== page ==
What advice would you give your younger self? CHILL OUT! THIS TOO SHALL PASS! EXCITING THINGS ARE COMING YOUR WAY….just keep working your dreams with passion, patience and perseverance. All in good time!
What do you do for fun/relaxation? I play guitar/piano and sing. Or, I sit by the pool and do a whole lot of nothin’. I also LOVE country drives!
What’s next for you (or what’s left on your “bucket list”)? The next thing on my bucket list is to play larger stages. But the most notable thing on my bucket list, given the agoraphobia of my younger years, is to travel to Europe. I visited Germany as a pre-teen, with my grandmother, who was strict and unyielding. It was a mostly unhappy experience being so far from home for almost the entire summer. To make matters worse, I was stricken with terrible air sickness on the return flight. At that time, I swore off flying altogether. Now, I travel by air, but haven’t been transatlantic since. I’d go to England, Scotland (my father was born in Newcastle) and would also like to see France and Italy – especially Rome…sing songs, eat fresh local food, drink local wine.
What’s your ‘secret’ indulgence? My “secret” indulgence isn’t any thing worthy of actually “being” a secret. I love to watch British period dramas on PBS. Like so many, I was crushed when Downton Abbey ended. Oh, and that episode where Matthew Crawley died? Can’t even think about it without welling up. Call The Midwife; Poldark…and now Sanditon.. My absolute favorite thing to do at the end of a long day is to make a salad, toast a piece of bread and slather it with butter, grab a yogurt, plop my self down in front of the TV and watch one of those gorgeous mini series in which scenery, costumes and characters remain utterly breathtaking.
What is the one book that you recommend our community should read and why? “The Missing Piece Meets the Big O” by Shel Silverstein. It is a brilliant little book about how we can learn to fill our own needs and that true happiness, and healthy relationships come when we realize our own wholeness.
Is there a question you would like to answer that has not been asked? And what is your answer? No, but I would like to thank you for posing such thought-provoking questions.
How did you get your idea or concept for the business? I am a professional musician who gravitated toward music from birth. My grandfather, whom I lived with during a critical period of my youth, loved music and also passed his passion on to me. As for my prior career in design and construction, my love of construction came from hanging out in the woodworking shop on my grandfather’s farm, smelling the sawdust and watching plain chunks of wood become marvelous creations. I also visited my grandmother’s job sites with her when I was a wee one. She took row houses in the city and turned them into apartment houses. I loved watching her transform those spaces.
When and why did you start your business? I started music as a business when I was encouraged to strike out on my own as a solo musical artist just about five years ago. But prior to that, I built a solid reputation as a competent architectural and interior designer and construction manager for my own company. I began my construction business in 1992 when my grandmother sold the farm I grew up on to a developer who built the, now widely hailed, neo-traditional town development known as Kentlands (named for my grandfather: Otis Beall Kent). I always loved architecture and the Kentlands project took it to a whole other level. I met architects and town planners from all over the world and thought: “Hmm, they can design and build a whole town…I can surely learn how to design and build a house.” I then set about learning basic drafting, borrowed money to buy an old house (in partnership with my then-boyfriend) and hired tradesmen to teach me how to renovate. Subsequent projects taught me to build a house from the ground up. I do not mean to say that I actually swung a hammer on these job sites, but I did oversee construction from beginning to end, boots on the ground, as the General Contractor. I have carried some darn heavy construction materials in my day and have the arthritic hands to prove it.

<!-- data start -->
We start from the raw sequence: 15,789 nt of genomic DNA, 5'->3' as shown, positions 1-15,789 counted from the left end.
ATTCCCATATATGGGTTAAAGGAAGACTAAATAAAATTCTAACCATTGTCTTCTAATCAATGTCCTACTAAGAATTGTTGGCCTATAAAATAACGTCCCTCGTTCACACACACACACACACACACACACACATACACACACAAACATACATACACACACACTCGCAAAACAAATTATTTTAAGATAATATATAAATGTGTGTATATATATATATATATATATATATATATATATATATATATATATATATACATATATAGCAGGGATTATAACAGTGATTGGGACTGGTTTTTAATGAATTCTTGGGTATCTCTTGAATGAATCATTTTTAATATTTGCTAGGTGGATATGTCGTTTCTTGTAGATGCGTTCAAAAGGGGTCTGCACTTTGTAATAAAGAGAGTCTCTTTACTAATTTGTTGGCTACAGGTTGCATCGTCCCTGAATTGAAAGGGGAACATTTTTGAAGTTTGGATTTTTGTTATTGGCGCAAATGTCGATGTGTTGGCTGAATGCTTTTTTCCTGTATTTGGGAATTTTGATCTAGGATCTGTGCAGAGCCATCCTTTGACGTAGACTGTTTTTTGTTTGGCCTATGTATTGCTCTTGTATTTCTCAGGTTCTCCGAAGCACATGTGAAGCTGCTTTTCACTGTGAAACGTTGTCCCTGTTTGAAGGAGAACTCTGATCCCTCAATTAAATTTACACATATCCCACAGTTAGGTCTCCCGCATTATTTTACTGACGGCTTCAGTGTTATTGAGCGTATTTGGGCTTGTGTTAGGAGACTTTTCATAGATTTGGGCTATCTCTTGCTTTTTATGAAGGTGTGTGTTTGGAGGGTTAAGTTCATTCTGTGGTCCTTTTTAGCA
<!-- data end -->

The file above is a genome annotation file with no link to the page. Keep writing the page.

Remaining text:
To what do you attribute your success? Destiny, dedication and doing the right thing, even when it isn’t easy – “especially” when it isn’t easy! Finding answers, solving problems, keeping an open mind, staying focused and believing in the mission.
What is unique about your business? I am a woman over 50 who only recently learned to write, record, market and perform music…and one who has developed a solid fan base in a short time.
What made you choose this type of business/career? I dreamed of being a singer from the time I was a little girl but never had the courage to do it as a profession. I thought my voice was unbecoming and thought people would reject it. It wasn’t until mid-life that the invitation came, out of the blue, to sing backing vocals in a band. Within a few years, I struck out on my own – started my own band and learned to write music and perform.
What is one strategy that has helped you grow your business? Paying close attention to what the audience wants and remaining sensitive to their desires – always bringing them some thing authentic, honest and fresh…also, embracing social media.
What is one failure you had as an entrepreneur, and how did you overcome it? Not knowing my true worth. I tend to give too much away…still working on that.
What advice would you give to someone just starting out? Above all, be authentic! At the end of the day, no matter what you wish to sell, you are ultimately selling your self. When you believe in your self, others will too. Find the thing you LOVE and pursue it with passion and joy! Study it. Master it. But do it all with gratitude, humility, decency, integrity and respect.
What’s been the best advice you received as a business owner? There is no free lunch! My father used to say this to me all of the time. Don’t expect to get some thing for nothing. Always be prepared to work hard and ante up. The money will come.